Vanessa Hull, 25, a Ph.D. candidate at Michigan State University, is in the snowy, remote mountains of the Sichuan Province of China--the heart of panda habitat. She's hoping to capture, collar and track up to four wild pandas using advanced global positioning systems.
Along with her research gear, Hull, a National Science Foundation (NSF) Graduate Fellow and MSU University Distinguished Fellow, is lugging a small digital video camera and a laptop computer. She's sending back video and images to add to MSU's ongoing coverage of panda habitat research.
You can even e-mail questions about the panda research to the team.
"We are very excited about this new project. It will generate lots of long-awaited important information about panda biology, behavior and interactions with human activities," says Jianguo "Jack" Liu, Hull's major advisor, Rachel Carson chair in sustainability and university distinguished professor of fisheries and wildlife.
For the past dozen years, the MSU Center for Systems Integration and Sustainability, led by Liu, painstakingly has gathered and crunched data on the pandas' habitat, in collaboration with Professor Zhiyun Ouyang at the Chinese Academy of Sciences and Director Hemin Zhang at Wolong Nature Reserve.
With support from NSF, NASA, National Natural Science Foundation of China and other sources, the scientists have made groundbreaking discoveries on the give-and-take between panda and human survival in the bamboo jungles, mountains and farmland of the Wolong Nature Reserve, home of the famous panda research and breeding center.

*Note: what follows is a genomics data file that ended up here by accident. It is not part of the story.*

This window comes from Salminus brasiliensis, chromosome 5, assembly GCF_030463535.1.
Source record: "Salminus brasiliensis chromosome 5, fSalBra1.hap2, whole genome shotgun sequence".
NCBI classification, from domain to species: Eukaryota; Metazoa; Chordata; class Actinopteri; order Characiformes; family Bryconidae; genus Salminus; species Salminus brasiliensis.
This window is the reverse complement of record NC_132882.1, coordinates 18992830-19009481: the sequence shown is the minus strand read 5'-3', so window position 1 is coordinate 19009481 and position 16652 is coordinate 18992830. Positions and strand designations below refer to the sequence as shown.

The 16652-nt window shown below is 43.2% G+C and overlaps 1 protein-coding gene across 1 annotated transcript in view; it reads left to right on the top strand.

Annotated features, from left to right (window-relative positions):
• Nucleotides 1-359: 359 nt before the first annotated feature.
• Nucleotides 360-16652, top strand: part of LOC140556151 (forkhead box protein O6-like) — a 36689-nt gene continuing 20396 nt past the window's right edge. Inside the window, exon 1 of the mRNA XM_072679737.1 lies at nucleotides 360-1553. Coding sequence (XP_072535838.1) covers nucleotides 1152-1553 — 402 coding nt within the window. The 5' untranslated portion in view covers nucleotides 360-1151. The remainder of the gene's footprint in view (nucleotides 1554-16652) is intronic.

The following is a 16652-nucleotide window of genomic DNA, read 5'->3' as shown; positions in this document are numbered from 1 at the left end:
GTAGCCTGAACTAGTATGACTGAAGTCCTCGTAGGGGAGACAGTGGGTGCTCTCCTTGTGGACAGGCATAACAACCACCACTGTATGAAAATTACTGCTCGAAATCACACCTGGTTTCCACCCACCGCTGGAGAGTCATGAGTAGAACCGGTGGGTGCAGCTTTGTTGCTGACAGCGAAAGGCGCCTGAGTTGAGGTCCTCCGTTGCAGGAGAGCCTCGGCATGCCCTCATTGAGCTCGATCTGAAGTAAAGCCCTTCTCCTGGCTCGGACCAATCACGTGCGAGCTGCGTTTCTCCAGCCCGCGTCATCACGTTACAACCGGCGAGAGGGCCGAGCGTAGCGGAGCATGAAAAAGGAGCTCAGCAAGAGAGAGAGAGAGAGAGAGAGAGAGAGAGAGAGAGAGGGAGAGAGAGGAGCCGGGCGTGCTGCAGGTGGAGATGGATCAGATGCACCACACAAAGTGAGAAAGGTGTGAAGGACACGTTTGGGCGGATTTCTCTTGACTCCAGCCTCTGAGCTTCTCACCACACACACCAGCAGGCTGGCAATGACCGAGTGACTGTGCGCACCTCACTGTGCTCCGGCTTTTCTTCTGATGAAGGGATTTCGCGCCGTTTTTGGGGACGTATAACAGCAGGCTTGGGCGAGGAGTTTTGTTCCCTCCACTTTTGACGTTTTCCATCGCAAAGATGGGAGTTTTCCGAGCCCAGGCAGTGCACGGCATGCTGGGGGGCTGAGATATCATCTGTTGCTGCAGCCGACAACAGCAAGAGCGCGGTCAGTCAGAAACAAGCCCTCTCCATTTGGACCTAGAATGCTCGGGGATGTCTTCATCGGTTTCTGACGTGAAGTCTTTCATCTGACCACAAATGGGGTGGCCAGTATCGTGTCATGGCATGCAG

The giant pandas are the darlings of their native China and the world. But walk through panda habitat and they're invisible. Pandas are endangered. Estimates of panda numbers in the wild range from 1,600 to 3,000.
Pandas are particular. Nonnegotiable to the panda is a home that offers lots of choice bamboo, mature trees strong enough to hold a napping panda, ideal temperature and a comfy slope.
Pandas share their home, even in reserves, with people locked in their own struggle to survive. The logging and farming that provides humans heat for their homes and income to survive has wiped out acres of panda-friendly terrain.
Recent history is steeped in irony. China's efforts to save the pandas have made the nature reserves an irresistible tourist attraction. Panda fans on ecotourism trips flock like groupies. This commerce and development degrades panda habitat.
Hull, a student in the Department of Fisheries and Wildlife in the MSU College of Agriculture and Natural Resources, is among the first to obtain permits to trap the pandas and fit them with safe GPS collars. She and the team will map where these elusive creatures go, effectively letting the pandas tell the researchers the habitat they like best.
Scientists can mesh what the pandas tell them with that mountain of data. It can help them identify the most hospitable panda neighborhoods, learn how to preserve those and create more.
For more graphics, video and to send email, visit Vanessa's Journal.